Demystifying Grids For Developers and Designers
UX/UI trends come and go - but one constant, and constantly overlooked, aspect of design optics today are data grids. Let's discuss why is that so?
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Designers and developers each have their own individual definition and use of grids, making the concept a relatively nebulous and unclear concept to all. To some, grids could mean layout and structure, while to others grids refer to interactive tables that manage data. Understanding the target audience is key here because there might not be a universally understandable direction which can lead designers to be misguided during the cross-collaboration process. When given the time, developers and designers can fully evaluate the user story and create a thoughtful user experience together through the use of grids. But first, we need to find common ground to work from.
Identifying a Grid
As we mentioned, it is important to know your audience when talking about Grids. If you come from a typical design background, the word “Grid” instantly brings you to think about layout (either print or online). The term has even penetrated CSS with the Grid Layout. As you can see in this article, that demonstrates the use of the term “Grid” generically for design layout purposes.
Before we dive into identifying Grids and their purpose, we should define what we mean (and others) when they say this term.
*Design Background Grid Term: Typically refers to a framework of intersecting horizontal and vertical lines that help you to structure your content evenly.
Data Grid Term: The term Grid in other circles can refer to a table of content with features such as sorting, filtering, and even virtualizing data.
Front-End Web Grid Term: This can either mean the design term, the data-grid term or be used as a shortcut to reference the CSS Grid that can be used for laying out content on the web.
A grid can be a simple chart, with flexible or fixed capabilities. It can be bound to various data sources or features like sorting, filtering, and endless scrolling. Whatever the use is, a solid layout is the cornerstone of a grid with a clear and intent purpose. We wanted to spread awareness for the different meanings “Grid” has while also clarifying which Grid we are referring to.
The Purpose of Grids
Grid components don't have to have the bells and whistles to support every possible potential use case, especially if it's a bit of a stretch. There is a tendency to over-use of the data grid because "the requirements call for it.”
A part of demystifying grids is identifying how people are using them and what features are required for a grid’s purpose. Grids can play a larger part in UX trends with brand storytelling and organizing information with formatting while also identifying the target audience with certain UI designs.
- Designers have to evaluate the goals of using a data grid and see if there are potentially other ways to build the holistic user experience. Many times, it doesn't have to be all driven within the grid itself.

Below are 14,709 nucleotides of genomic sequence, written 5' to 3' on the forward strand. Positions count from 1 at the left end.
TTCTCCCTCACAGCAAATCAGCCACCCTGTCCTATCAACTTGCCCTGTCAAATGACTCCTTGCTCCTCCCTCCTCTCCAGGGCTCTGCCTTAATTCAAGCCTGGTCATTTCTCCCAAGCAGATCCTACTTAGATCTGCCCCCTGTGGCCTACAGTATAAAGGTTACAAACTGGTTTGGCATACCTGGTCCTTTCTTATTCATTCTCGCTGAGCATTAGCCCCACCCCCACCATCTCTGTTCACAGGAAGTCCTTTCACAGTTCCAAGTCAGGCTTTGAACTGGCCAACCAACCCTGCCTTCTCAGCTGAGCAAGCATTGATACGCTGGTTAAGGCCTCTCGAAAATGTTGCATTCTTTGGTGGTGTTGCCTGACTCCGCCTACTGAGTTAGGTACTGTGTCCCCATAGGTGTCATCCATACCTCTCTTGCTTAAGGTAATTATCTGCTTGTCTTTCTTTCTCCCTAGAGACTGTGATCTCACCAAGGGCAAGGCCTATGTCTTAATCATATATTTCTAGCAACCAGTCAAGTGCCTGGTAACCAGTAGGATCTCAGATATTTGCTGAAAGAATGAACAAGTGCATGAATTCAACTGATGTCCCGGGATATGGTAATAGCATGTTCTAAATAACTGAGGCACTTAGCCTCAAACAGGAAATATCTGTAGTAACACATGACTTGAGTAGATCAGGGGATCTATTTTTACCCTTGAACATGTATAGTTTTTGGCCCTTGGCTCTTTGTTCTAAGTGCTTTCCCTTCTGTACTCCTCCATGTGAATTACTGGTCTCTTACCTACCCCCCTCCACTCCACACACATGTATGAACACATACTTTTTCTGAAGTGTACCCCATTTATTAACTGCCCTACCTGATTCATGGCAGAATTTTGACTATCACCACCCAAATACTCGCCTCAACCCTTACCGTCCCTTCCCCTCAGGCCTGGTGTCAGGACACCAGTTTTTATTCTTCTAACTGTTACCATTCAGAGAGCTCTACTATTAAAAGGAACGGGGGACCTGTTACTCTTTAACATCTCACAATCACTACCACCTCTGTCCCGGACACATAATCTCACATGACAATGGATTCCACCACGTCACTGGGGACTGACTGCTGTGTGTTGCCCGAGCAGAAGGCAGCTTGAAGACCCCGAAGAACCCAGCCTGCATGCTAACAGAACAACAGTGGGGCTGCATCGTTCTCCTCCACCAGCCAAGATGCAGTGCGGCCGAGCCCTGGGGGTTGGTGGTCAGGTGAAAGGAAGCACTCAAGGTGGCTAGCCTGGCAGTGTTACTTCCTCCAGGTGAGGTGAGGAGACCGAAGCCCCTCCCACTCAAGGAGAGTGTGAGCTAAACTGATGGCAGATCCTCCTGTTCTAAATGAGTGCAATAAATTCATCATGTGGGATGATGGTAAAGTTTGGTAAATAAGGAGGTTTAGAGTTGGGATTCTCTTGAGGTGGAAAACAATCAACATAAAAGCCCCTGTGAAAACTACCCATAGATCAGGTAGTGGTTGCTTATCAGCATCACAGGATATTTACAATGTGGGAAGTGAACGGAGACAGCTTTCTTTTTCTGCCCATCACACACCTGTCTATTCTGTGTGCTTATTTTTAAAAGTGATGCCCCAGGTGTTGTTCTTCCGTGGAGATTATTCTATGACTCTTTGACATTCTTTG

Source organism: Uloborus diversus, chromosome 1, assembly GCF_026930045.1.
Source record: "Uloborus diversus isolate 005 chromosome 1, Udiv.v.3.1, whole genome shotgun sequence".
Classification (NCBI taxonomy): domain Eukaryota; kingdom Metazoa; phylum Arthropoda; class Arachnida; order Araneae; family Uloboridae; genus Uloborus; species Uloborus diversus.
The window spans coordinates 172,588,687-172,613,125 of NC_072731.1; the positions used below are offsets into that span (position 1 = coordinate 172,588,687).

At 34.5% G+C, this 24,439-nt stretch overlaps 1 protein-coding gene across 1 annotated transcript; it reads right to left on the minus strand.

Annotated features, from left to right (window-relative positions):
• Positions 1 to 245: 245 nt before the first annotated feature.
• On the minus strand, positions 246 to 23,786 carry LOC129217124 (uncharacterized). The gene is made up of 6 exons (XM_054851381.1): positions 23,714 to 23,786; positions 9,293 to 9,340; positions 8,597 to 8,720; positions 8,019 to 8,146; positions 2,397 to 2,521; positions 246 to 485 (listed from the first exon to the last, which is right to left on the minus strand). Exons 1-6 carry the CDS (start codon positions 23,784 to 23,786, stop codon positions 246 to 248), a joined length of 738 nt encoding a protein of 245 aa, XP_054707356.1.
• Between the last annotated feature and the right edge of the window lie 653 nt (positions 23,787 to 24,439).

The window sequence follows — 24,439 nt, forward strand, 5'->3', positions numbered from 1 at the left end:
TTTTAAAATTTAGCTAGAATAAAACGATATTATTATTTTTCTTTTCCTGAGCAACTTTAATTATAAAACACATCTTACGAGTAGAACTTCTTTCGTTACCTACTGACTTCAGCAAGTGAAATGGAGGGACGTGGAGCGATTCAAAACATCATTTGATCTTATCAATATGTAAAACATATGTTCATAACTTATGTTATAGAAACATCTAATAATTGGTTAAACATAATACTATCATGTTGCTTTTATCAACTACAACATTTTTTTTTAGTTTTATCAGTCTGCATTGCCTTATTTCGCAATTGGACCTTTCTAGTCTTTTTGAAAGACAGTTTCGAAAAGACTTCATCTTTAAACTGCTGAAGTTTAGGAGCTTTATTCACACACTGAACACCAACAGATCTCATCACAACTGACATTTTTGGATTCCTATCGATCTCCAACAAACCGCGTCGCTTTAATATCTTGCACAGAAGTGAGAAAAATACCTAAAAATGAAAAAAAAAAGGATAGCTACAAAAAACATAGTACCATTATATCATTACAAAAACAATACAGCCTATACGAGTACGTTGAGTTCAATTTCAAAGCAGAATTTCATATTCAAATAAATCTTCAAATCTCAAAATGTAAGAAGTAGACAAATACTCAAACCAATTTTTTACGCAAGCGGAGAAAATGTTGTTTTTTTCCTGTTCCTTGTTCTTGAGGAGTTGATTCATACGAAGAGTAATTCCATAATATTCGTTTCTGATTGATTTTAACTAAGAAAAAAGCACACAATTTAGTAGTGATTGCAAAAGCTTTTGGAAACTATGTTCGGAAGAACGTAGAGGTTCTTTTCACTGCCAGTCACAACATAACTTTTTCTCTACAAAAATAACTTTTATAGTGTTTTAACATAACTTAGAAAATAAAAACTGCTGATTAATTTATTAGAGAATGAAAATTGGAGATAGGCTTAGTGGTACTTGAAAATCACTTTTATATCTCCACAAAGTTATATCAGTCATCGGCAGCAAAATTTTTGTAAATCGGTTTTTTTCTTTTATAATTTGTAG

- Developers and designers should also keep mobile in mind. There are plenty of examples out there of responsive web apps that still show a data grid on a mobile device and force the user to scroll horizontally and vertically.
Features on Features
When talking specifically about a Data Grid, there is a wide range of features developers and users might expect to come with their large amount of data. Assumed features that all Grids provide are the ability to bind data to the cells and maybe even the ability to edit that data. Additionally, I’ve outlined a list of commonly seen features with definitions and gifs. These examples are shown using Kendo UI’s Data Grid but many other Data Grids share these commonly hoped for features.
Common Column and Row Features
- The ability to populate columns/rows with data
- The ability to hide columns/rows
- The ability to lock columns/rows
- Sticky columns/rows that are visible at all times while the users scroll
The ability to split your long list of Grid data into multiple pages.
The ability to display only those Grid records which meet specified criteria.
The ability to sort single and multiple data-bound columns in ascending or descending order.
This feature allows content to span over multiple cells of data.
The ability to resize a Grid’s columns by dragging the edges (resize handles) of the header cells.
This feature is the ability to reorder its columns by dragging the header cells.
Why Grids Matter
From DesignOps teams to developers, grids can have many functions, but the overall UX and how it drives forward the business is what matters most. Interactive design is vital in giving the consumer a satisfying UX experience.
- 88% of users do not return to a website with a bad user experience (Source: Toptal).
- Stakeholders only understand that there's a problem to solve when it comes to design but don’t always give direction to developers on how to present data to users - which can cause conflict.
- Designer and developer teams should align on a strategy to ensure a mutual understanding of how grids are defined and used within their own organization and cross-functionally. The result is a more consistent, cleaner design, which elevates the brand value.
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